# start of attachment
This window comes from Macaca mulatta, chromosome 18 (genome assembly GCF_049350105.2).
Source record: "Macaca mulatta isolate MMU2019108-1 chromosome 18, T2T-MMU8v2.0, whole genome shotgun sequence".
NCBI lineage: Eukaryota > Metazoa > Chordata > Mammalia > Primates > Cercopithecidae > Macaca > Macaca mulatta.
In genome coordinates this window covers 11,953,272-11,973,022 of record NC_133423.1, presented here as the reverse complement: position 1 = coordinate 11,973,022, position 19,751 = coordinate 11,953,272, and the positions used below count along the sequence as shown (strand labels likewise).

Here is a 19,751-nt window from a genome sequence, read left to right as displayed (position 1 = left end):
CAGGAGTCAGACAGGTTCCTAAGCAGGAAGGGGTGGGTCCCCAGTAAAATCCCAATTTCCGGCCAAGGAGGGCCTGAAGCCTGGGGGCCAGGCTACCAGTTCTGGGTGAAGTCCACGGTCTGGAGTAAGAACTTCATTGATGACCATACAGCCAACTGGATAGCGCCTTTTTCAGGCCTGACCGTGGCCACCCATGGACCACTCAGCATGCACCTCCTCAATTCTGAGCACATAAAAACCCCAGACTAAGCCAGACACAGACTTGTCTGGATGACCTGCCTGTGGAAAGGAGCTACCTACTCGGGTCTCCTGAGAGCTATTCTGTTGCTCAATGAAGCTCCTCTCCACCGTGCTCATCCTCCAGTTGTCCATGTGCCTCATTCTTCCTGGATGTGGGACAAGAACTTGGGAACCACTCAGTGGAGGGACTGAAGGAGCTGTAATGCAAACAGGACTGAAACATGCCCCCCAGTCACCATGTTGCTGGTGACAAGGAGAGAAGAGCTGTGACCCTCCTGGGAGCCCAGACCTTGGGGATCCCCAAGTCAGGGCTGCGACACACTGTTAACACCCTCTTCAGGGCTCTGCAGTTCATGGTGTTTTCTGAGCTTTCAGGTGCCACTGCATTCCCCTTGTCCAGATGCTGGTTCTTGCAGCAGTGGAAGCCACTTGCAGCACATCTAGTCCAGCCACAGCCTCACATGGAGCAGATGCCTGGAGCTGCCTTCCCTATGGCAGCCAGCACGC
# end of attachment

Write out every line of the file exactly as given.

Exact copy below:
This window comes from Macaca mulatta, chromosome 18 (genome assembly GCF_049350105.2).
Source record: "Macaca mulatta isolate MMU2019108-1 chromosome 18, T2T-MMU8v2.0, whole genome shotgun sequence".
NCBI lineage: Eukaryota > Metazoa > Chordata > Mammalia > Primates > Cercopithecidae > Macaca > Macaca mulatta.
In genome coordinates this window covers 11,953,272-11,973,022 of record NC_133423.1, presented here as the reverse complement: position 1 = coordinate 11,973,022, position 19,751 = coordinate 11,953,272, and the positions used below count along the sequence as shown (strand labels likewise).

Here is a 19,751-nt window from a genome sequence, read left to right as displayed (position 1 = left end):
CAGGAGTCAGACAGGTTCCTAAGCAGGAAGGGGTGGGTCCCCAGTAAAATCCCAATTTCCGGCCAAGGAGGGCCTGAAGCCTGGGGGCCAGGCTACCAGTTCTGGGTGAAGTCCACGGTCTGGAGTAAGAACTTCATTGATGACCATACAGCCAACTGGATAGCGCCTTTTTCAGGCCTGACCGTGGCCACCCATGGACCACTCAGCATGCACCTCCTCAATTCTGAGCACATAAAAACCCCAGACTAAGCCAGACACAGACTTGTCTGGATGACCTGCCTGTGGAAAGGAGCTACCTACTCGGGTCTCCTGAGAGCTATTCTGTTGCTCAATGAAGCTCCTCTCCACCGTGCTCATCCTCCAGTTGTCCATGTGCCTCATTCTTCCTGGATGTGGGACAAGAACTTGGGAACCACTCAGTGGAGGGACTGAAGGAGCTGTAATGCAAACAGGACTGAAACATGCCCCCCAGTCACCATGTTGCTGGTGACAAGGAGAGAAGAGCTGTGACCCTCCTGGGAGCCCAGACCTTGGGGATCCCCAAGTCAGGGCTGCGACACACTGTTAACACCCTCTTCAGGGCTCTGCAGTTCATGGTGTTTTCTGAGCTTTCAGGTGCCACTGCATTCCCCTTGTCCAGATGCTGGTTCTTGCAGCAGTGGAAGCCACTTGCAGCACATCTAGTCCAGCCACAGCCTCACATGGAGCAGATGCCTGGAGCTGCCTTCCCTATGGCAGCCAGCACGC